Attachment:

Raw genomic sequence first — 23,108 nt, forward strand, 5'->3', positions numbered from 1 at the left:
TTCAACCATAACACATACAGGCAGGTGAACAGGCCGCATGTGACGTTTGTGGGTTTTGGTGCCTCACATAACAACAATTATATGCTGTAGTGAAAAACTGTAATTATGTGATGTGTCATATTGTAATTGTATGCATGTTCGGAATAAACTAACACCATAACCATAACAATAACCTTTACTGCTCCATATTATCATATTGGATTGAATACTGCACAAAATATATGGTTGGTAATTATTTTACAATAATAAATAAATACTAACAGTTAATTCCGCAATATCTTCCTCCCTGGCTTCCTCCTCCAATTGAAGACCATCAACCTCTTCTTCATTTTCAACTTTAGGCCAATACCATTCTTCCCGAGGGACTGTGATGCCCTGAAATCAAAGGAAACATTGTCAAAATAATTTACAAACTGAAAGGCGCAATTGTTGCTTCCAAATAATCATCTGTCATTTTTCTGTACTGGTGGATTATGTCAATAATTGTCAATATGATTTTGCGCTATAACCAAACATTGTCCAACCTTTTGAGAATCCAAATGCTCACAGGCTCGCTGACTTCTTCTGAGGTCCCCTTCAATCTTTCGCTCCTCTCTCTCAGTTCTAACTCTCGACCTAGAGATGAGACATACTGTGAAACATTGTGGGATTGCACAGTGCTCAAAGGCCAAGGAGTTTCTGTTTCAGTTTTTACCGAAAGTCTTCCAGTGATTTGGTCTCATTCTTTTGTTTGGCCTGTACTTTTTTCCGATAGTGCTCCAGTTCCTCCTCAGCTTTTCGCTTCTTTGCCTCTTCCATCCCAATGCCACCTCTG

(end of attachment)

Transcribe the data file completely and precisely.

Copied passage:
Raw genomic sequence first — 23,108 nt, forward strand, 5'->3', positions numbered from 1 at the left:
TTCAACCATAACACATACAGGCAGGTGAACAGGCCGCATGTGACGTTTGTGGGTTTTGGTGCCTCACATAACAACAATTATATGCTGTAGTGAAAAACTGTAATTATGTGATGTGTCATATTGTAATTGTATGCATGTTCGGAATAAACTAACACCATAACCATAACAATAACCTTTACTGCTCCATATTATCATATTGGATTGAATACTGCACAAAATATATGGTTGGTAATTATTTTACAATAATAAATAAATACTAACAGTTAATTCCGCAATATCTTCCTCCCTGGCTTCCTCCTCCAATTGAAGACCATCAACCTCTTCTTCATTTTCAACTTTAGGCCAATACCATTCTTCCCGAGGGACTGTGATGCCCTGAAATCAAAGGAAACATTGTCAAAATAATTTACAAACTGAAAGGCGCAATTGTTGCTTCCAAATAATCATCTGTCATTTTTCTGTACTGGTGGATTATGTCAATAATTGTCAATATGATTTTGCGCTATAACCAAACATTGTCCAACCTTTTGAGAATCCAAATGCTCACAGGCTCGCTGACTTCTTCTGAGGTCCCCTTCAATCTTTCGCTCCTCTCTCTCAGTTCTAACTCTCGACCTAGAGATGAGACATACTGTGAAACATTGTGGGATTGCACAGTGCTCAAAGGCCAAGGAGTTTCTGTTTCAGTTTTTACCGAAAGTCTTCCAGTGATTTGGTCTCATTCTTTTGTTTGGCCTGTACTTTTTTCCGATAGTGCTCCAGTTCCTCCTCAGCTTTTCGCTTCTTTGCCTCTTCCATCCCAATGCCACCTCTG